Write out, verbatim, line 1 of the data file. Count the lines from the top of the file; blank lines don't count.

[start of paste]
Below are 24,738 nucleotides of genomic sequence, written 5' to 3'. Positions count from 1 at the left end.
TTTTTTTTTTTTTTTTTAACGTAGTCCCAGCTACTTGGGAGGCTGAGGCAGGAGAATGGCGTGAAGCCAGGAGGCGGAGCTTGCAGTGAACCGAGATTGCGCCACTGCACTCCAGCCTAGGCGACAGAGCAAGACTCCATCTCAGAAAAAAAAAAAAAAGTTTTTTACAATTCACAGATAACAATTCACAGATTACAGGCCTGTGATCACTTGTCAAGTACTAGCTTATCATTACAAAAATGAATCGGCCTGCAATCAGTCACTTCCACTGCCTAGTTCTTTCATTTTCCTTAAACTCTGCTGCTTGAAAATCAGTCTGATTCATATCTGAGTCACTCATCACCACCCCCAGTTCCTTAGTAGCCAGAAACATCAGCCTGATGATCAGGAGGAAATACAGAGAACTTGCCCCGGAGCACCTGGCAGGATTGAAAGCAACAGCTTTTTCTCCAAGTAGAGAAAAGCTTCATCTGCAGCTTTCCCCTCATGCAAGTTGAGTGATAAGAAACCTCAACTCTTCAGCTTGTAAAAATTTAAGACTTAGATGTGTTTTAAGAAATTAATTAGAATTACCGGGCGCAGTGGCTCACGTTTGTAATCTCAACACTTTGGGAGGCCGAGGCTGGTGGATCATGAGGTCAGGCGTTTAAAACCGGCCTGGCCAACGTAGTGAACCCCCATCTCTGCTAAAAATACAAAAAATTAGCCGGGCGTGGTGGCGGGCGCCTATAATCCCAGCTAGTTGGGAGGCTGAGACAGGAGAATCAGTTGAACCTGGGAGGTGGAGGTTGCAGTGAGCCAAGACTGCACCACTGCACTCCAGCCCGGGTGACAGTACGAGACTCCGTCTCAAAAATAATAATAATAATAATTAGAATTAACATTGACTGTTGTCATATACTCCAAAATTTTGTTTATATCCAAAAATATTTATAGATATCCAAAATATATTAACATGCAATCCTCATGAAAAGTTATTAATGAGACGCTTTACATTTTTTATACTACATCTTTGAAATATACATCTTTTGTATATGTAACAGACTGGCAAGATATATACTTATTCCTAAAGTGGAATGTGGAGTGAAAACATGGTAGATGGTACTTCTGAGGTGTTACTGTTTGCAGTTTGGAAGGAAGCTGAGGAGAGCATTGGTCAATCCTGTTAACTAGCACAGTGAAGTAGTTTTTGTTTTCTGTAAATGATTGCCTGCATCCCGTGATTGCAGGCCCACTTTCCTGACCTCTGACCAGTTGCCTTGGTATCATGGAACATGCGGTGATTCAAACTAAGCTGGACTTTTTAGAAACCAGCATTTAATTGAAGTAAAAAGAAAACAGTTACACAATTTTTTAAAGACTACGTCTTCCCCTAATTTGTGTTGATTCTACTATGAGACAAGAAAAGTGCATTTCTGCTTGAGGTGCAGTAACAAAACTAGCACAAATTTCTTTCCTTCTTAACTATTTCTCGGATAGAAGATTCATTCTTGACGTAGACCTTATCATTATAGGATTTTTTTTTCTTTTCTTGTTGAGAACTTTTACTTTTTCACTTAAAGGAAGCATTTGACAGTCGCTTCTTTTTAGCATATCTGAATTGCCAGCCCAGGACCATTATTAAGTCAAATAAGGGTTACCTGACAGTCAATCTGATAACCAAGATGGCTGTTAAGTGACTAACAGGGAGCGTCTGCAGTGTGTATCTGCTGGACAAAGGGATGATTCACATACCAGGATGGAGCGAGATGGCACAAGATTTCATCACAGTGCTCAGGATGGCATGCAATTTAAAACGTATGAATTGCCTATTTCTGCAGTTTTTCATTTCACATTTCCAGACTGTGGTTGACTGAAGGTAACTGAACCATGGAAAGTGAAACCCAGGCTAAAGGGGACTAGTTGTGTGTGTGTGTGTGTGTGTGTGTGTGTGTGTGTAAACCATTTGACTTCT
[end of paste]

Below are 24,738 nucleotides of genomic sequence, written 5' to 3'. Positions count from 1 at the left end.